In beating Tampa Bay, 9-7, Saturday night, the Redskins might have given a preview of their offensive strategy this season: conservative play calling and heavy reliance on Mark Moseley's field-goal accuracy.
"I wouldn't call it conservative, I'd call it winning football," Coach Jack Pardee said, describing the opening preseason game at Tampa. "We have to be smart about it and go with our strengths."
Washington coaches evidently have concluded that the Redskins lack a "big play" man. So, instead of relying on spectacular gains, they will seek to curtail mistakes, control the ball and take full advantage of the golden toe of Moseley, who booted three field goals Saturday.
"We aren't going to be a one-man offensive show, a one-man team," said Pardee. "We aren't constructed that way. We have to have both the offense and defense do well.
"Mark is the best in the league so if we get into field-goal range, why not take advantage of him? If he can hit consistently from the 30- to 38-yard line, you're talking about, oh 47- to 52-yard field goals. A lot of teams don't have anyone who can do that for them.
"You have to decide. If you have third and long and you are within field-goal range, do you put it up and risk a sack or an interception, or do you set up the field goal? If he's hitting, why not use him?
"We threw more in the second half of last season than we did the first half and we had a lot less success. In the first eight games last year, our running and passing yardage was within 25 yards of being even. We'd like to have that type of consistency the whole season.
"People think that you have to throw to be wide open. I don't think that is true. You provide your own opportunities. We want to do what we can do well and not force anything."
Pardee did say he was unhappy that the team moved deep into Tampa territory "five times and couldn't get a TD.
"But I think that will come. We didn't do anything fancy last night for good reason. We had a makeshift offensive line in there a lot and one guy (Bill Bain) hadn't even practiced with us. But I was pleased they didn't have one quarterback kill on us.
"We were concerned about the line so we didn't use any deep drops. We used a lot of quick releases. That may be what we'll have to do if we can't protect the quarterback. We can't have 55 sacks or whatever it was last year. If we can protect him, then we can drop back deeper."
Pardee declined to get involved in any quarterback debate. Despite Kim McQuilken's fine play, Joe Theismann remains the starter, and barring a complete collapse, will occupy that spot opening game.
"I don't want a repeat of the BillyJoe thing," Pardee said. "Of course, there is competition for the spot. But Joe is in the driver's seat and he has the advantage.
"Kim needs a lot of work still. They both do. But his decision-making continues to be excellent. We are open-minded about this. If one moves the ball consistently and his decision-making is better and his completion percentage is better, we'd look at it."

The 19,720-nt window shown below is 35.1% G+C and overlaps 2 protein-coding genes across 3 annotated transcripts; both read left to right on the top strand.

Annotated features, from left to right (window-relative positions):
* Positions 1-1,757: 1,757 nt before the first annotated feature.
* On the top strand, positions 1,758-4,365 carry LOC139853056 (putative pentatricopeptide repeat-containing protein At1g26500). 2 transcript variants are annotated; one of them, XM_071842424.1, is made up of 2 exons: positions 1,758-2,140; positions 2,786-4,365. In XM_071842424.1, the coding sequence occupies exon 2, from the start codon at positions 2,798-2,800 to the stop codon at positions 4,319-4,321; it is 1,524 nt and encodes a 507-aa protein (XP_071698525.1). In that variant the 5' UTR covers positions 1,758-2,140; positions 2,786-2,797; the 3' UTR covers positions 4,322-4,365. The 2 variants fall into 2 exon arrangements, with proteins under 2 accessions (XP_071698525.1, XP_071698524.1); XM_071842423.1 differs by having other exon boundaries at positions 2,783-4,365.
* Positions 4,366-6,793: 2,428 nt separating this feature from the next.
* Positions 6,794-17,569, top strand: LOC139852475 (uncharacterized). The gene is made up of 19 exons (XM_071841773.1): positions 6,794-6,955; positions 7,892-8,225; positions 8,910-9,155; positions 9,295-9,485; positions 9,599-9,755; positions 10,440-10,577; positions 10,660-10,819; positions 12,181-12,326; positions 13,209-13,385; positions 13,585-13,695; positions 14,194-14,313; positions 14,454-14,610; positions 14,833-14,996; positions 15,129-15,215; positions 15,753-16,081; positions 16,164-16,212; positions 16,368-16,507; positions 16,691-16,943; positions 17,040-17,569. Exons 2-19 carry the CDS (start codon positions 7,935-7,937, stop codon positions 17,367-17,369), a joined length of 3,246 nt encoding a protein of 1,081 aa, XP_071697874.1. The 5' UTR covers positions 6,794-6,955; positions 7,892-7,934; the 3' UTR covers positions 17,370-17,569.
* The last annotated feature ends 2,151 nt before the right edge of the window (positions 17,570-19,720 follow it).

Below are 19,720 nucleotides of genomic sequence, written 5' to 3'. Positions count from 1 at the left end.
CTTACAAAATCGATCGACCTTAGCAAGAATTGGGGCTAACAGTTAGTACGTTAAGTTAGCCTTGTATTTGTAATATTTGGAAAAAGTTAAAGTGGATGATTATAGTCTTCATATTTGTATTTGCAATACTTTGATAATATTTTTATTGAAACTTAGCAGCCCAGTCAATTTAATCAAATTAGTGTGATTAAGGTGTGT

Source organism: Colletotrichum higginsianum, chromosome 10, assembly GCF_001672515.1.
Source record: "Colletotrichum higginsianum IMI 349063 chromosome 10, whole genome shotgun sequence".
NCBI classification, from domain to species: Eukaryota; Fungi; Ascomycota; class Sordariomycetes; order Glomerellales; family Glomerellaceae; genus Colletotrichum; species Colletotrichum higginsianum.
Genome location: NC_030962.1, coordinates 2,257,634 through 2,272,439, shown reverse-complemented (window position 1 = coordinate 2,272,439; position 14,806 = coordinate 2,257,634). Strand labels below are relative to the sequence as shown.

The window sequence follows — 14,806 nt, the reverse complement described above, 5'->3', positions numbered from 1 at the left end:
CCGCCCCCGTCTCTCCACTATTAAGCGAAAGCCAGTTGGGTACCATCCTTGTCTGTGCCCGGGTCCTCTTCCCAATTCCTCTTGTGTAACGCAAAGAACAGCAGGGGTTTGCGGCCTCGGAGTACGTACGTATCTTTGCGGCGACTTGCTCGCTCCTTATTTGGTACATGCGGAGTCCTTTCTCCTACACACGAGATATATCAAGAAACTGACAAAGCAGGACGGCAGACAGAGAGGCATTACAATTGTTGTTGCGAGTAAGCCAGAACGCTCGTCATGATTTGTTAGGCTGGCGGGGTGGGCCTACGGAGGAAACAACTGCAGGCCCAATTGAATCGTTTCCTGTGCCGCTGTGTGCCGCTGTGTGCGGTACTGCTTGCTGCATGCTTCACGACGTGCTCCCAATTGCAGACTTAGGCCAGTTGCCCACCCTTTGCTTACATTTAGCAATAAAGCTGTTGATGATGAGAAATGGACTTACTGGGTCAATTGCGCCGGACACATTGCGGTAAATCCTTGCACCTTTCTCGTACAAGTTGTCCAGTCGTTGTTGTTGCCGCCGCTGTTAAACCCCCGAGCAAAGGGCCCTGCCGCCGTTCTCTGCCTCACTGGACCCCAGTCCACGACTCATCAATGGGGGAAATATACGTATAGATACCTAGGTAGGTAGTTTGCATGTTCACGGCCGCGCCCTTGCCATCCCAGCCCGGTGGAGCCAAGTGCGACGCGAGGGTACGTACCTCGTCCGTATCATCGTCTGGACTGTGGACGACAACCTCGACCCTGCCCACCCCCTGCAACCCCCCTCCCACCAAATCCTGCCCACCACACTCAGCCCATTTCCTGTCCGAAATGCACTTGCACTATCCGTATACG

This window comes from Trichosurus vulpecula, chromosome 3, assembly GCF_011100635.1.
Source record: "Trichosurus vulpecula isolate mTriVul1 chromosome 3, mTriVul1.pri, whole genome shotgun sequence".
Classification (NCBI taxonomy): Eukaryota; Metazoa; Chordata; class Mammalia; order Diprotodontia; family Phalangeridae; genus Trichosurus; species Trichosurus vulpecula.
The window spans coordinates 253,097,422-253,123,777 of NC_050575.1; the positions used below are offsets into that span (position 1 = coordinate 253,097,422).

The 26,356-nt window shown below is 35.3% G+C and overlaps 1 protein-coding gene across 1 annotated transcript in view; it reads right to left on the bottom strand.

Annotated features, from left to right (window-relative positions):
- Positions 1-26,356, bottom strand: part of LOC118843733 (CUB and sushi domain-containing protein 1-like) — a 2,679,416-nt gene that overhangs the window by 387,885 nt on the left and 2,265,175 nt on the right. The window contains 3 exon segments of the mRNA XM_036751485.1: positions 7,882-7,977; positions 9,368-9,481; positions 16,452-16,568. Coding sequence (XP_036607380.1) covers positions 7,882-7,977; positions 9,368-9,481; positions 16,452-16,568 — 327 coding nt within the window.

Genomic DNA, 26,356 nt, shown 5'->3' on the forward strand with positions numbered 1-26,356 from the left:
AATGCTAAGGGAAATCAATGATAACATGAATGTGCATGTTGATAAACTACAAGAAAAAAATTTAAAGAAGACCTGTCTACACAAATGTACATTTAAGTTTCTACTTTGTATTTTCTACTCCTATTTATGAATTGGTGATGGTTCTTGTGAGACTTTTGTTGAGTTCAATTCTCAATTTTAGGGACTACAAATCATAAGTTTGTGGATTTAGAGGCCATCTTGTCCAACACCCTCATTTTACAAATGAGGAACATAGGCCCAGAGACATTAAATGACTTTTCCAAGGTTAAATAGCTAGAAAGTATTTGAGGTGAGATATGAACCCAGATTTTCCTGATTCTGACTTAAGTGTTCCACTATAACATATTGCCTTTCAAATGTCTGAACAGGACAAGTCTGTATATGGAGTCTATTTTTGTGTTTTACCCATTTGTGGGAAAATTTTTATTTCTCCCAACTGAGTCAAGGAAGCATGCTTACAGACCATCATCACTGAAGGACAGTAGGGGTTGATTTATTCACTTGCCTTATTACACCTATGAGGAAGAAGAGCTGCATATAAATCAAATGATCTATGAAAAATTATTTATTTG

Pardee made it plain that his eventual starters will be those who make the fewest mistakes. Against Tampa, the Redskins did not throw an interception, did not lose a fumble and completed 64 percent of their passes.
If Theismann suddenly develops a case of the intercepts or if his competion ratio collapses, McQuilken could challenge. That is the coaches' message to Theismann, evident in both their use and praise of McQuilken.
The Redskins escaped the game with few injuries. Reserve tackle Paul Smith sprained a knee but Pardee said he knew of no other significant problems yesterday, which was a day off for the players.
After watching films of the Tampa game, he said he was pleased with:
The pass protection provided both McQuilken and Theismann.
The work of free-agent tackle Greg Dubinetz, who started in place of Terry Hermeling, and the play of guards Jeff Williams and Ron Saul. "Williams is a full-grown man lining up in there," Pardee said. "Considering that this was his first game at guard, he did a fine job." Barring injury, Williams appears headed for a starting spot, just as the club had hoped - even if Dan Nugent recovers.
The fourth-quarter performance of reserve linebacker Don Hover, who was credited with five solo tackles in the period.Hover has been downcast over the challenge of the camp's rookie linebackers, who have been receiving most of Pardee's accolades, but yesterday the coach said Hover "played like a champion."
"We have a lot of work to do, but this was a first step," Pardee said. "We showed a lot of poise. Now we just have to keep on schedule."
Linebacker Pete Wysocki passed his first test as a starter. Pardee said Wysocki "just needs more time. He made a couple of major-league plays" ...Rookie tight end Phil DuBois, a free agent from San Diego State, played a standout game. The Redskins used their tight ends to bring in plays, a change from last season when wide receivers were utilized.... "Benny Malone blocked very well," according to Pardee...On defense, the Redskins achieved two objectives: they stopped Tampa's running and didn't let the Buc quarterbacks complete deep passes.